It is easier to rant against the ills of the game as a winner, so Steve Hansen’s fulminations against the increasing influence of television producers on major rugby games was cleverly timed.
The All Black coach was alarmed at late referrals by the Welsh referee Nigel Owens to the “video official” Simon McDowell at Twickenham, one of which resulted in the sin-binning of the New Zealand hooker Dane Coles. In another incident, Charlie Faumuina’s second-half try came under scrutiny long after Owens had awarded the score.
“This is starting to annoy me,” Hansen said, not unreasonably. “These repeated showings of incidents on the big screen are having an effect and it’s not in the spirit of our sport. Referees will make mistakes that can lose you a game, but you live with it because you’ll have the rub of the green next time. We have to do something about what’s going on at the moment.”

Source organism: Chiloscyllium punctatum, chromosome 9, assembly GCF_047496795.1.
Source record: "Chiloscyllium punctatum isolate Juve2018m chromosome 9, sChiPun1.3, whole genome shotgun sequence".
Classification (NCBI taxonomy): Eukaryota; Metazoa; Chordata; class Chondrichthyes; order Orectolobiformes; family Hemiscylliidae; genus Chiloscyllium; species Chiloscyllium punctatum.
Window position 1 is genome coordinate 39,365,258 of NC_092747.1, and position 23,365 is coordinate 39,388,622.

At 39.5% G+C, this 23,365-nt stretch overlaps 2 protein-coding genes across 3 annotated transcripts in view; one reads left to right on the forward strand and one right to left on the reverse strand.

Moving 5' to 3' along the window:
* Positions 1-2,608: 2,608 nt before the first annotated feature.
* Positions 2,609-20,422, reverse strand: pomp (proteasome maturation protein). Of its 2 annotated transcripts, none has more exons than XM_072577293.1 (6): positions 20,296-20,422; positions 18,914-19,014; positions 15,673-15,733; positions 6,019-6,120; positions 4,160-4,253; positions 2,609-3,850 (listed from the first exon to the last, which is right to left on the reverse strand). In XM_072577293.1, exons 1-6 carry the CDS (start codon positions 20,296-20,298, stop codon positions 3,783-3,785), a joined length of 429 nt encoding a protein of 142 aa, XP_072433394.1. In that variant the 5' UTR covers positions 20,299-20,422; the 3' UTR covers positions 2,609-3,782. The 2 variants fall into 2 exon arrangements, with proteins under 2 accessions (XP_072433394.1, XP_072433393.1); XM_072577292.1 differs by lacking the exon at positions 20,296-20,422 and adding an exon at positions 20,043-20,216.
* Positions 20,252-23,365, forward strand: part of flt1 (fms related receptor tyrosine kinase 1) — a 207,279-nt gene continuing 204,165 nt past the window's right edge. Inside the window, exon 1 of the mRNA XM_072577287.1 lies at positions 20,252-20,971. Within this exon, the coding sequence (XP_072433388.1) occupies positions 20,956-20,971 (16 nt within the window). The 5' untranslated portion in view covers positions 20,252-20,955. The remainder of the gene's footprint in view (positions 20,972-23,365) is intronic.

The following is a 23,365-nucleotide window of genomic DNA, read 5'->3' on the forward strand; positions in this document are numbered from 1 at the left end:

When Hansen was told of a similar incident in this year’s Premiership final between Saracens and Northampton, he rolled his eyes and said: “Jesus.” He believes one way forward would be to introduce a challenge system where players or coaches could raise an issue not seen by the officials, but is passionately against referees acting on the basis of repeated big-screen replays during breaks in the action.
Stuart Lancaster, the England coach, could rightly feel aggrieved that Owens declined to consult the video official for Aaron Cruden’s try, with replays suggesting he had lost control of the ball. “A lot did go to the video ref after that. We’ll talk about it with the referees’ assessor. We need to look at that decision,” he said.
The England coach has put together a 34-man squad for the meeting with South Africa this weekend. There are concerns over Courtney Lawes, who lasted barely a quarter of the All Blacks game before retiring with concussion, so Leicester forward Graham Kitchener was called in last night.Reuse content